14. The Kill Team
An unlikely duo, Alexander Skarsgård and Nat Wolff, play American soldiers in Afghanistan in this true crime thriller directed by Dan Krauss.
In Luce, Octavia Spencer plays an “overbearing teacher” whose perspective on Luce, one of his students, is shattered after an “unsettling essay” that he pens. Tim Roth and Naomi Watts play Luce’s adoptive parents.
16. Other Music
Now permanently closed, Other Music was a record store in New York’s West Village that, for 20 years, also functioned as a cultural and neighborhood staple. This documentary chronicles its history by featuring bands the likes of the Strokes, Vampire Weekend and the Yeah Yeah Yeahs.
Already heavily marketed and picked up for distribution by Universal Pictures, Yesterday imagines a world with no Beatles. Academy Award-winning director Danny Boyle directs Himesh Patel as a struggling singer-songwriter in England who appropriates Beatles’ songs when nobody else knows about their existence. The result? Life-shattering fame, of course.
18. Safe Spaces
Adjunct professor Josh (Justin Long) is dealing with a budding romance, a class of college students and his grandmother’s illness in this comedy also starring Fran Drescher and Richard Schiff.
19. After Parkland
Spend 90 minutes witnessing the immediate aftermath of the 2018 shooting at Marjory Stoneman Douglas High School that shook the country to its core. The documentary features footage with both students and their parents.
20. Ultrasuede: In Search of Halston
Learn about the rise and fall of Halston, dubbed America’s “first celebrity designer” and a staple of the city’s nightlife scene. Billy Joel, Anjelica Huston, Diane von Furstenberg and Liza Minnelli are just some of the many people featured in interviews.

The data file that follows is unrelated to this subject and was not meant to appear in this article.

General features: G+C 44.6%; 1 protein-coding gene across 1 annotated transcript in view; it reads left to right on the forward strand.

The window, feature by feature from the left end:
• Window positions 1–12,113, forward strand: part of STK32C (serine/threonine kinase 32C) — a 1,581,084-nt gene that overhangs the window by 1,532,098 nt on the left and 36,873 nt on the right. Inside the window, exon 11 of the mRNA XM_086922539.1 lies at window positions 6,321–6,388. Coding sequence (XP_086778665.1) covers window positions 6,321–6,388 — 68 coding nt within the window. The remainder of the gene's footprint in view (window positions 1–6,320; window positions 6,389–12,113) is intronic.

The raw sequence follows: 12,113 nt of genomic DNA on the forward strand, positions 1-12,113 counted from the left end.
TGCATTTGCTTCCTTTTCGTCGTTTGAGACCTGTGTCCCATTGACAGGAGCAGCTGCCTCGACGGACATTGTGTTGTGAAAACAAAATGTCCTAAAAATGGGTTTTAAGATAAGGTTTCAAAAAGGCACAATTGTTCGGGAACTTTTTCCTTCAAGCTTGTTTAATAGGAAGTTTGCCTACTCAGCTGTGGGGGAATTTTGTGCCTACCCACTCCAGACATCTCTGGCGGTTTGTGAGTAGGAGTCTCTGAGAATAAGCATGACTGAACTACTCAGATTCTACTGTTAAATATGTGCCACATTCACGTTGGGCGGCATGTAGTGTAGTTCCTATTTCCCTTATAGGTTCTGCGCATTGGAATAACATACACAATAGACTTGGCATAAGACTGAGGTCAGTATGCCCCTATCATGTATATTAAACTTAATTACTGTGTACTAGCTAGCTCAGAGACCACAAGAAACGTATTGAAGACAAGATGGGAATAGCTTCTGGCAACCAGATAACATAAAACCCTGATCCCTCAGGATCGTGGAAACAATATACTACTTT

Nigel Sinclair, Celine Rattray and Thomas Benski are among speakers scheduled to attend the 11th annual Winston Baker TV & Film Finance Forum in New York on April 24 in association with the New York City Mayor’s Office of Media and Entertainment.
The event will cover financial and creative perspectives in entertainment and address growth and innovation strategies for film and television investors, operators and content creators in an evolving marketplace.
Strategy executives from Viacom, Vine Alternative Investments, Alcon Media Group and Guggenheim Securities will speak on the state of the market, M&A strategies, and what buyers want.
Sinclair is the co-founder and co-head with Guy East of White Horse Pictures and his producer and executive producer credits include Rush, End Of Watch, The Way Back, Tribeca Film Festival opening night premiere The Apollo, and a host of music documentaries on performers ranging from The Beatles to the late tenor Luciano Pavarotti.
Rattray partners with Trudie Styler at New York-based Maven Pictures and has produced Skin, The Kindergarten Teacher, The Kids Are All Right, Novitiate and the upcoming Sylvia Plath adaptation The Bell Jar. She served as executive producer on American Honey.
Pulse Films CEO and co-founder Benksi produced among others American Honey and the upcoming drama Mughal Mowgli and documentary XY Chelsea. His executive producer credits include The Witchand Skate Kitchen.
This year’s speaker roster includes Lilly Burns of Jax Media, Jennifer Cron of Eko, Brian Hunt of Believe Entertainment Group, Rafael Marmor of Delirio Films, and Dia Simms of Combs Enterprises.
Oscar-winning screenwriter Alexander Dinelaris (Birdman, shared with Alejandro G. Iñárritu, Nicolás Giacobone, and Armando Bo) will address storytelling strategies from conception through production, while John Sloss and distribution expert Lia Buman will share insider tips on finding success in the film business.
The event will take place at the Dream Downtown Hotel in New York City.For further information click here.